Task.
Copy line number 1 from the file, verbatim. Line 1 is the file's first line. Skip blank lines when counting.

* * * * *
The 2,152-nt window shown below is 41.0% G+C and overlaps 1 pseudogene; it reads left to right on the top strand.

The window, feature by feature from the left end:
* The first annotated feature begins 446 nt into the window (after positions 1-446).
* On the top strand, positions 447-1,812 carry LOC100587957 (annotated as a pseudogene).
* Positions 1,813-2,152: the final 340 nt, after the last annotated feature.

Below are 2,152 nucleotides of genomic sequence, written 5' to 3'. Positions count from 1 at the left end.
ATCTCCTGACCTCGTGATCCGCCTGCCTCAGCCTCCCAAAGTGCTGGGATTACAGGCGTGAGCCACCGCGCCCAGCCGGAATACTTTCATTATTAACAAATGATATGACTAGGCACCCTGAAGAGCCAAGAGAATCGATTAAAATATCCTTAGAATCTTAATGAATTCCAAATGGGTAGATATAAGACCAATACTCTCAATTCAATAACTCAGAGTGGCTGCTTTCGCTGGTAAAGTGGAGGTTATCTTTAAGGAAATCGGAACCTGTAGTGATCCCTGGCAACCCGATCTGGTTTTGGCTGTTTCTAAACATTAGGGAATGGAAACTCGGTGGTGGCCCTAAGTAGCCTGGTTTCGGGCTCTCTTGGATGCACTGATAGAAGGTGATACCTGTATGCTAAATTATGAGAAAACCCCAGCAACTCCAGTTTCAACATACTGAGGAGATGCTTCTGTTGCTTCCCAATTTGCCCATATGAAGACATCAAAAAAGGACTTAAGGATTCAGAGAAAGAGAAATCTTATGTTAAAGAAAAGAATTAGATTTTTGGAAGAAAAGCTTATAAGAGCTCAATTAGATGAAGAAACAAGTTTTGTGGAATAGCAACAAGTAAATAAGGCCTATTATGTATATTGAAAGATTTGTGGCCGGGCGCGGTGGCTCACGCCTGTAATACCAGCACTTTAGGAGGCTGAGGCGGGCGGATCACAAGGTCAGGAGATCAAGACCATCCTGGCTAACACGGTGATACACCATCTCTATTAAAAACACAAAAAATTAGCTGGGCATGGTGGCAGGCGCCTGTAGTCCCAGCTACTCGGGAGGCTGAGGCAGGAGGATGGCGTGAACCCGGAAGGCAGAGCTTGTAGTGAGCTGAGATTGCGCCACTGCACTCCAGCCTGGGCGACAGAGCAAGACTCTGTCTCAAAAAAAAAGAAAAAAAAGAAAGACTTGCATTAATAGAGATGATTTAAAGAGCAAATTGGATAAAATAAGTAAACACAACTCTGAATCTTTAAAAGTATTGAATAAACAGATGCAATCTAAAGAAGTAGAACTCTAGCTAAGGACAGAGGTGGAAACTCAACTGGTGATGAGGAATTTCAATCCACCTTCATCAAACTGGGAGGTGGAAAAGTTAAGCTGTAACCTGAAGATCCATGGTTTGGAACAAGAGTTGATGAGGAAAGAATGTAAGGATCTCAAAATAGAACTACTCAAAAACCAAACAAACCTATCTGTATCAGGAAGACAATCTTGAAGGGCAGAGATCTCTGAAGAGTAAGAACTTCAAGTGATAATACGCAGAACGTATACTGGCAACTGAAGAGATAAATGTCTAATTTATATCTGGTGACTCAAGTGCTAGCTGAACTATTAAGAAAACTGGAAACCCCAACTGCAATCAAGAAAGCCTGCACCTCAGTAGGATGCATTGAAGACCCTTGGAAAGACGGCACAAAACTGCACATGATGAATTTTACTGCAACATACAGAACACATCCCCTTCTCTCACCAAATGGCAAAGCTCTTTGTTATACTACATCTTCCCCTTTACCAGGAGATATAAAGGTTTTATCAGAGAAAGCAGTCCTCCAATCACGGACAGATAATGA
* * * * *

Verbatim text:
The 2,152-nt window shown below is 41.0% G+C and overlaps 1 pseudogene; it reads left to right on the top strand.